Negative statements usually sound very harsh and may even offend other listeners. Negativity causes stress which could affect your ability to communicate effectively.
So avoid using phrases like, ‘you shouldn’t be doing that, ‘don’t say that’, etc.
5. Be careful when choosing the right word.
Choose the most appropriate word that fits within the sentence structure. Avoid clichés and colloquialisms.
Also, while speaking, pay attention to tone. Try to maintain consistency between your speech and written work.
6. Learn from mistakes that you’ve made in past conversations.
Find out where you went wrong and analyse the situation so you won’t repeat similar errors again. Then learn from the lesson and improve upon it.
7. Speak slowly and clearly.
Using short sentences and simple vocabulary helps your listener understand that you care about their opinion. People are naturally drawn to slow-paced conversation.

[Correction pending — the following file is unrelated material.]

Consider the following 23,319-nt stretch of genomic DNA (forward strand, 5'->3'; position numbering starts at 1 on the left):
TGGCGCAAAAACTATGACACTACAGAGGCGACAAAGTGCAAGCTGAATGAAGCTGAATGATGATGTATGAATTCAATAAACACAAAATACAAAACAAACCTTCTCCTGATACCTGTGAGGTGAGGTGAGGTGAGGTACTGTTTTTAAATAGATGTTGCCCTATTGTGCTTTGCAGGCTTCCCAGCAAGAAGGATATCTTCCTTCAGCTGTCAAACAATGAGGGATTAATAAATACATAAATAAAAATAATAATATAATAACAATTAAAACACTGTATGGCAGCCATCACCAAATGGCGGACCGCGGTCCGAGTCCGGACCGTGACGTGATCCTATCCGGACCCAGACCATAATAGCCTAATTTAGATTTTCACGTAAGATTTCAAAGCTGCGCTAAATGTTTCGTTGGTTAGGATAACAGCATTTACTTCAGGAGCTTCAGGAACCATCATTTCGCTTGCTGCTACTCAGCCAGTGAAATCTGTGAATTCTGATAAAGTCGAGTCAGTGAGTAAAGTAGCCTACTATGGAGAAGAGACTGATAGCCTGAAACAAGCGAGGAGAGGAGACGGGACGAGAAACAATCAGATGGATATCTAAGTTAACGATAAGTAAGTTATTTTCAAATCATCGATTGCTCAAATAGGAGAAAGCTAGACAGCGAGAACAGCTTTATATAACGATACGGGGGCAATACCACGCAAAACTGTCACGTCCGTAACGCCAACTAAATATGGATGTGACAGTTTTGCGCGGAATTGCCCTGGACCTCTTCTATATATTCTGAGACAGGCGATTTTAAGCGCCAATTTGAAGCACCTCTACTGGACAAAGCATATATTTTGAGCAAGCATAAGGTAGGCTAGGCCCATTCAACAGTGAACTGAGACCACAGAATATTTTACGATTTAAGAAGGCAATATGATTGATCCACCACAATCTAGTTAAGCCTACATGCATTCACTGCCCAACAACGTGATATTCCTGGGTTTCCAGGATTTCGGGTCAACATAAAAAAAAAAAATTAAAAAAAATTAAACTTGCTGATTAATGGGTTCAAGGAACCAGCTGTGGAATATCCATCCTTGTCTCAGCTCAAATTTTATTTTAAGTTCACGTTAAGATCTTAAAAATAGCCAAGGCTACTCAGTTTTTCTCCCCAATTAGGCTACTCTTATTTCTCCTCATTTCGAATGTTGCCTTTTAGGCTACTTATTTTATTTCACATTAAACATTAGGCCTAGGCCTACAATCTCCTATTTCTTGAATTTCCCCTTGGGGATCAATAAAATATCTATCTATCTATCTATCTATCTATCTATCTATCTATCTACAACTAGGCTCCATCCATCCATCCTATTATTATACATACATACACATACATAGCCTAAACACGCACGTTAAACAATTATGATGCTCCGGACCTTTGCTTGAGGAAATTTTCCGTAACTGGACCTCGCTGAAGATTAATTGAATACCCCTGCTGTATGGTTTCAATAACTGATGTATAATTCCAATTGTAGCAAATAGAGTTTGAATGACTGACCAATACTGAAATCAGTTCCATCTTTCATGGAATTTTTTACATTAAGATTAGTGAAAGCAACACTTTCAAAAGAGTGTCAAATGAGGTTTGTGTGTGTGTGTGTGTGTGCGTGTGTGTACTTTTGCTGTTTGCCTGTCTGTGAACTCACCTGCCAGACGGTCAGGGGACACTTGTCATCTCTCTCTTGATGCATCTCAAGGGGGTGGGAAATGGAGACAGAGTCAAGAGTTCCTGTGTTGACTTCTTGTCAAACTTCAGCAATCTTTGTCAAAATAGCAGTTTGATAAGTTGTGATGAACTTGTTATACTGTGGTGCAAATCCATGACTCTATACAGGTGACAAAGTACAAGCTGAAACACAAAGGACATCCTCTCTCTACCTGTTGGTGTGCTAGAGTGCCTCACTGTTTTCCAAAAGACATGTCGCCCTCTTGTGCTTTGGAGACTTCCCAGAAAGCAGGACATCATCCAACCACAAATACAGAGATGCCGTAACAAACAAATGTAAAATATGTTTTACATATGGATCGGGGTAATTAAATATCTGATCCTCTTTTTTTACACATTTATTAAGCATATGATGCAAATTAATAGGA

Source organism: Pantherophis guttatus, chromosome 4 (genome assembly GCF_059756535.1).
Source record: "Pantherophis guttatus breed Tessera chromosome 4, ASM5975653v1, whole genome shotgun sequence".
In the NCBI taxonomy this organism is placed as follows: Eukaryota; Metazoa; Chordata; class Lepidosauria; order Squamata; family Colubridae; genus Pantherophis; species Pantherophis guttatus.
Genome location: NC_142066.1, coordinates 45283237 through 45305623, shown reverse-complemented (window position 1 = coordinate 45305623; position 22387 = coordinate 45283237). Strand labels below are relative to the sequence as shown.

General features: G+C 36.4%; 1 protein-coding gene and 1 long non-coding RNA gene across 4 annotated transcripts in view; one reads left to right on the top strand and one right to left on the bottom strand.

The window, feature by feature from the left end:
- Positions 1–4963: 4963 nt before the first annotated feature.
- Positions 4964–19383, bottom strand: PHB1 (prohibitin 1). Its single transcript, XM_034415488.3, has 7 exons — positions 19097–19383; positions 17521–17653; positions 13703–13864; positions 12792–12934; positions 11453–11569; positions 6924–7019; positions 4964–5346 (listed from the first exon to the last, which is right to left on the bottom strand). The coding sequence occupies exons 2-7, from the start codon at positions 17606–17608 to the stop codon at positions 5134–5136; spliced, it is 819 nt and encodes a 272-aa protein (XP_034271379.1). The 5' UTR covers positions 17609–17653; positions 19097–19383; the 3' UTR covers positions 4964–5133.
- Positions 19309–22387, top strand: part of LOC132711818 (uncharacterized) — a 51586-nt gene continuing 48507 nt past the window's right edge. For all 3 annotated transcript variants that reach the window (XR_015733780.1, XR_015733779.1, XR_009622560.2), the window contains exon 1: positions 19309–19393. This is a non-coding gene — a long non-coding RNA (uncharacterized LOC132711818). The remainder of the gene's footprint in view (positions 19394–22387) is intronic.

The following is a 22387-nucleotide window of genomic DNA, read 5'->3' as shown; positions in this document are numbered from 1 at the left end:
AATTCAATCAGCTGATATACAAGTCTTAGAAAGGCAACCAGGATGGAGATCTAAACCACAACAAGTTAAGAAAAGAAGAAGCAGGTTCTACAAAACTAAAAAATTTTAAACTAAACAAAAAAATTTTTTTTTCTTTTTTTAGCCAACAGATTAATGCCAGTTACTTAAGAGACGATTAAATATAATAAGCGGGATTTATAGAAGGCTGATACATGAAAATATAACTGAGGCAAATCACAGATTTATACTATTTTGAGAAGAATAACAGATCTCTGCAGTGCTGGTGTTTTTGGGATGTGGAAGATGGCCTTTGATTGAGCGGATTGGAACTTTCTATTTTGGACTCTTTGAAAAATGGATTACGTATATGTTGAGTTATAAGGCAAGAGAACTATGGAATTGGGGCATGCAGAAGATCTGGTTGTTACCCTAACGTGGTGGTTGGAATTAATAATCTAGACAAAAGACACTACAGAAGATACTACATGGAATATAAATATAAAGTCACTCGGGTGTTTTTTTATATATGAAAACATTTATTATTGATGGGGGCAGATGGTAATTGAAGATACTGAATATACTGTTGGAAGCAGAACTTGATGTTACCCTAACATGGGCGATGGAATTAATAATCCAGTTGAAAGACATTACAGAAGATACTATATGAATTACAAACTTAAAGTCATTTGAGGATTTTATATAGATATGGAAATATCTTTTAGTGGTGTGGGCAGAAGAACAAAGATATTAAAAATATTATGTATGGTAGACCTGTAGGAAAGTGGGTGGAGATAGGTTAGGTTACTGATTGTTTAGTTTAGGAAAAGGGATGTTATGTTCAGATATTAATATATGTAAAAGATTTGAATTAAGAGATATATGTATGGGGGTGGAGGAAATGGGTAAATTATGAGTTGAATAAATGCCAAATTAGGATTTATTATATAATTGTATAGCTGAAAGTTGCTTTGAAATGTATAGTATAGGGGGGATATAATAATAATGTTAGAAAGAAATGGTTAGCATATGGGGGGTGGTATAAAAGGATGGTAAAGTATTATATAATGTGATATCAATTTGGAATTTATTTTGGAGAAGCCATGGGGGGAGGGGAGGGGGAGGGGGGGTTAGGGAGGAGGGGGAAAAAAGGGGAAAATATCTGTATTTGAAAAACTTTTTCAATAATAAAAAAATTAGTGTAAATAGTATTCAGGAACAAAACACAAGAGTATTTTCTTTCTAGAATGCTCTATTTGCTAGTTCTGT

8. Keep in mind about different cultures.
Some people speak differently depending on their culture. Therefore, you need to adapt your style accordingly.
There might be cultural differences in grammatical terms of vocabulary, slang and grammar usage. For basic examples, Spanish speakers use informal expressions to talk about formalities and greetings.
9. Add punctuation appropriately.
Punctuating properly allows readers to follow along quickly. It also helps you maintain a good flow of ideas and avoids the reader getting lost in your writing.